Britain has its own royalty, I know, but still - this is rather a common welcome for the Prince of Persia! Jake Gyllenhaal arriving at Heathrow on May 1. At leat he has his trusty manservant, Mr. B!
Before he left for London, Jake did a phone interview: The Ass-Kicking Artist Currently Known as Prince of Persia. He certainly made a good impression on the interviewer:
The other night, as I was sitting in my darkening office, Jake Gyllenhaal called. Even though the call was “scheduled,” I didn’t really expect this artist-turning-action-hero to have the time to talk to me since he was about to leave for a global press tour. I was convinced I was going to be rescheduled. I have never been so glad to be wrong because he was everything I expected: smart, articulate, and charming. Nonetheless, there was something that took me by surprise: how much he laughed at himself. For all his accomplishments and over-the-top talent, this is not a guy who takes himself too seriously.
Among other things, Jake discusses the differences between Mike Newell and Duncan Jones:
Oh my gosh, every director than I have had the pleasure to work with has been so different in their style. So Mike Newell, just physically … they both happen to be British, but Duncan spent a lot of time growing up in the States and all over the world so he has a different sort of sensibility than Mike. Well, Mike is like six foot five, and Duncan is like five ten or something, so [laughs] that is one major difference. And in a way, their sizes mimic their styles, because Mike is very robust and dramatic in his approach and he’s like (in a gruff British voice), “Oh yes, my dear boy, it’s fantastic,” and there’s always this sort of energy to it. Duncan really creates this space that is much more quiet, and I would say that there is a serenity to the way he directs, and to me it’s fascinating that the two of them could not be more different.
That’s actually a really good question. They had two different beasts [to direct], you know? Mike had a movie where there are just so many elements that he had to balance, and I learned from him a really important lesson that every actor should know; he said, “You know what I look at more than the monitor?,” and I said “No, what Mike?” And he pointed to his watch. When I asked ”Really?,” he said, “You never get all the things you want as a director, and you’re always chasing time.” Any actor who is in sync with their director knows you want to try to give your director everything that they want within the day. And that’s something that I really learned with Mike. It is something that I don’t think that actors really know: how much a director is dealing with. So when I went to work with Duncan I brought that mentality with me, and it was like, “What do we need? Did we get that? OK, what do you need from me? Let’s go.”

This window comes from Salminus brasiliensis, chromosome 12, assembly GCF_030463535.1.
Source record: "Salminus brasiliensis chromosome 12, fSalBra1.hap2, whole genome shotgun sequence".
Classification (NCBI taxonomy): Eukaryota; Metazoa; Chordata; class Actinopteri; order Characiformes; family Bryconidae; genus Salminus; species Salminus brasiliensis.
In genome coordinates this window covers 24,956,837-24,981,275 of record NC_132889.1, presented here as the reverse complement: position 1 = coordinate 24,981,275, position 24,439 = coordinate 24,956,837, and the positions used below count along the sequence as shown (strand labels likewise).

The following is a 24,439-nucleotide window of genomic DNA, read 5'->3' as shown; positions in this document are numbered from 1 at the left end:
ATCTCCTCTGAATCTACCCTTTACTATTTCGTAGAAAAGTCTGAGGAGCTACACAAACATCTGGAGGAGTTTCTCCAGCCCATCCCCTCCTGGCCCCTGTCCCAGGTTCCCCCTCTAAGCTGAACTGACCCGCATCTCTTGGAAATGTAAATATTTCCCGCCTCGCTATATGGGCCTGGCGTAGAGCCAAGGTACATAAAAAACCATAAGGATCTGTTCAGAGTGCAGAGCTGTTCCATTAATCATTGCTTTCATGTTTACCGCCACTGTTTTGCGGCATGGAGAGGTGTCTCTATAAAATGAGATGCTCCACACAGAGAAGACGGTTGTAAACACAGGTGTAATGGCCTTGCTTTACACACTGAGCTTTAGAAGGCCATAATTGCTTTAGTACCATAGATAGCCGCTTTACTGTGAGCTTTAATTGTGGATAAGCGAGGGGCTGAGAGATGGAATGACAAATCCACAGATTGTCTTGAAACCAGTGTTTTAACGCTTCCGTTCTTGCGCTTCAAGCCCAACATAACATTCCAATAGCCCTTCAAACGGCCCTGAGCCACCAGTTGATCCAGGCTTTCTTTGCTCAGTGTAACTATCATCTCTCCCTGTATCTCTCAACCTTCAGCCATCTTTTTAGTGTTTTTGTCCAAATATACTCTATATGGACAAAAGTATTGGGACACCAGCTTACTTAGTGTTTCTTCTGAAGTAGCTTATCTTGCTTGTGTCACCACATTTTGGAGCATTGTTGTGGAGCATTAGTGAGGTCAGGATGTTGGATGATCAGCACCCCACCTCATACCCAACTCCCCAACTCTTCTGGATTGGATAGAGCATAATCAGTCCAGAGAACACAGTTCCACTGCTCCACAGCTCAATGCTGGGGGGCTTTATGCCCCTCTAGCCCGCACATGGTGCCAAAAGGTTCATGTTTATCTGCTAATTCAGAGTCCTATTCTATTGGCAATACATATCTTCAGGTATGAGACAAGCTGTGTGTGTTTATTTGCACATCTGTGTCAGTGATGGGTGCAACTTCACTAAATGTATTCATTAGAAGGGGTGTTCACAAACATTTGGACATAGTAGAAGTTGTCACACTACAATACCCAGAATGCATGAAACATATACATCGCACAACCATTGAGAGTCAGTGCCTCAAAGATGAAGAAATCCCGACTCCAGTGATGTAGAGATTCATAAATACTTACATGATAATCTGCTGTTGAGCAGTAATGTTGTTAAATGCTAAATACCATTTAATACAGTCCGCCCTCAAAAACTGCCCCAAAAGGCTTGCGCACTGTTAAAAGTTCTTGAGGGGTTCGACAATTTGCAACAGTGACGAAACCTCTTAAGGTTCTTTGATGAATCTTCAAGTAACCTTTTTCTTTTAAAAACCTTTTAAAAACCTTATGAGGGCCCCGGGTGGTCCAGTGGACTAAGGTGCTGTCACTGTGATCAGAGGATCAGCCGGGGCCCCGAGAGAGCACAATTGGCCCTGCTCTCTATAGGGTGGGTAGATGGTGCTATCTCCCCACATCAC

JULINA: Are there references to the game, or any inside jokes, within the movie?
JAKE: Huh. Well you know the character himself, I don’t know how much I can really say about it, but I can say that in the game and the movie, he is wry. Also, there’s a thing in the game that he’s always brushing everything off his shoulders, even if he’s totally messed up. I really tried to incorporate this particular thing that happens in the game, actually. Like, when the prince in the game falls to the ground, he goes like, “Uh!” So I tried to do that.
JAKE: [Laughing] People start — they kinda got annoyed with me doing that. They’re like, “It’s sort of just in the game, you should stop grunting when you hit the ground.” But I incorporated that idea because I thought he was kind of going, like, “Uch …” in the game too, which is his personality — like, “Oh god!” You know? There are little bits of the game all over it, but [the movie] is its own beast. That’s for sure. And it is it is quite a massive, epic beast. [Laughing] It is filled, filled to the brim with action and crazy fun stunts — much like the game.
(Photos courtesy of IHJ.)